The global financial crisis and the ensuing stresses in government treasuries have revived the archaic rhetoric of the old left wing and the old right wing. Demonizing is going on in many countries, but it is striking in the United States, where radicalism in both the right and left was fading in the 1990s.
In the narrative of the progressive left, the crisis arose out of the unchecked greed in the banking industry, the concentration of wealth that was allowed to build up, and America’s exorbitant privilege to print the money the world uses for international payments. The progressives say they would restore prosperity by correcting fraud and the level of deregulation in banking, slapping steep tax rates on high earners, and demoting the dollar.
We could understand this agenda if it were seen to be aimed at the goal of refueling and protecting the engines of business innovation, resulting in the business investment on which our future prosperity and personal growth depend. But the far left does not make clear what its goals for the economy are and how its agenda will achieve them. Are progressives supposing that if their work was put off for the several years it will take for the economy to recover to the “new normal,” the economy would then be at high risk of another asset-price explosion, malinvestment, and bad loans? Do they suppose that reviving bank lending to business can be achieved by multiplying the number of newly hamstrung banks? Do they suppose that creating new international moneys would end asset-price bubbles?
We don’t have to be progressives to understand that the financial system must undergo serious restructuring. Expertise and judgment in the art of lending for novel ventures must be reacquired. But the progressives ought to stop pretending that bankers have a monopoly on fraud and irresponsibility. Many players in the economy had a role in the housing bubble: those home buyers who made false statements to their creditors, speculators who bought multiple houses with borrowed money on the one-way bet that prices would go still higher, the Congress that deluded households with unsustainable tax cuts, and the Federal Reserve Bank, which kept interest rates unnaturally low for far too long.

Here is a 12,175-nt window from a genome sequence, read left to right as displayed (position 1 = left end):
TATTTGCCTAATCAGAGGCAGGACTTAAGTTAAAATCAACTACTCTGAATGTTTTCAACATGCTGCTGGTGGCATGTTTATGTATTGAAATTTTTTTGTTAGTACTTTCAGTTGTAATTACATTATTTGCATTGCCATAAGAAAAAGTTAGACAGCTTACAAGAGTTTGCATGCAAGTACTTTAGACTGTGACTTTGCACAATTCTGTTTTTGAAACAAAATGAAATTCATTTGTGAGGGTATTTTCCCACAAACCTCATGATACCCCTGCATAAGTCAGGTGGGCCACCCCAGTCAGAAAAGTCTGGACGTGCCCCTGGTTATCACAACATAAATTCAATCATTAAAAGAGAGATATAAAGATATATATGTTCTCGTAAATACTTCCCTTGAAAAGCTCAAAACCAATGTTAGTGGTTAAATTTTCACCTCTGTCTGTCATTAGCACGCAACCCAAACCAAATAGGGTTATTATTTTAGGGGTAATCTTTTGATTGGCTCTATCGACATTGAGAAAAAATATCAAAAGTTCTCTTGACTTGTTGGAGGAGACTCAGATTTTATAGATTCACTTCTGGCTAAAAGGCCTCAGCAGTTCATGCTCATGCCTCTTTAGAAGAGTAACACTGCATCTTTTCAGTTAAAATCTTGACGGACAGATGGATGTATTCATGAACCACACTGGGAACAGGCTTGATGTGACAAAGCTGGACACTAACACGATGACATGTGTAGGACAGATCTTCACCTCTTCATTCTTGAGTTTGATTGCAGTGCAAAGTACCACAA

In the narrative of the conservative right, the crisis was an inevitable result of undisciplined and wrongheaded expansion of the public sector. The conservatives say they would re-create prosperity and dynamism by cutting a broad range of public spending—possibly using the budgetary savings to cut tax rates. True, some of these conservatives spearheaded the past decade of fiscal irresponsibility. Exhibit A is the trillion-dollar program, enacted in 2002, of “free pills” for retired people on Medicare. Exhibit B is the colossal expenditure on the wars in Iraq and Afghanistan. Is there, despite this hypocrisy, some truth to the claim?
There is no evidence that swollen government caused the speculative bubbles that ruined banks and many households. Among advanced economies, the only bubbles were in the U.S. and Spain, neither of which has a particularly large public sector. What the conservatives may mean is that cutting the public sector is a way—even if not the only way—to a good recovery. But this theme is not backed by the evidence either. Advanced economies with large government purchases of goods and services do not appear to suffer low employment. (Although paychecks are reduced, which discourages labor supply, wealth is comparably reduced in the long run; then paychecks won’t look low and employment is back up.) When public spending in the form of transfer payments makes various services and benefits free of charge, work is discouraged. Yet it is precisely Social Security that legislators fear to cut. And such cuts would create more of the uncertainty that has been hanging over Western economies of late.
It is clear, then, that a policy attack on the classic demons of the far left and far right would not regain the economic dynamism, the economic inclusion, and the degree of stability that appear to have been lost over the past decade or more. There is a crying need for centrist programs: a new network of banks for innovation, a new tax credit to companies for employment of low-wage workers, a restructuring of banks to remove the incentive or the leeway for overborrowing, a cut in the profits tax on new corporations, and broad personal tax increases in economies, such as the U.S., that are vulnerable to a sovereign-debt crisis.
Phelps, winner of the 2006 Nobel Prize in economics, is director of the Center on Capitalism and Society at Columbia University and author of Rewarding Work.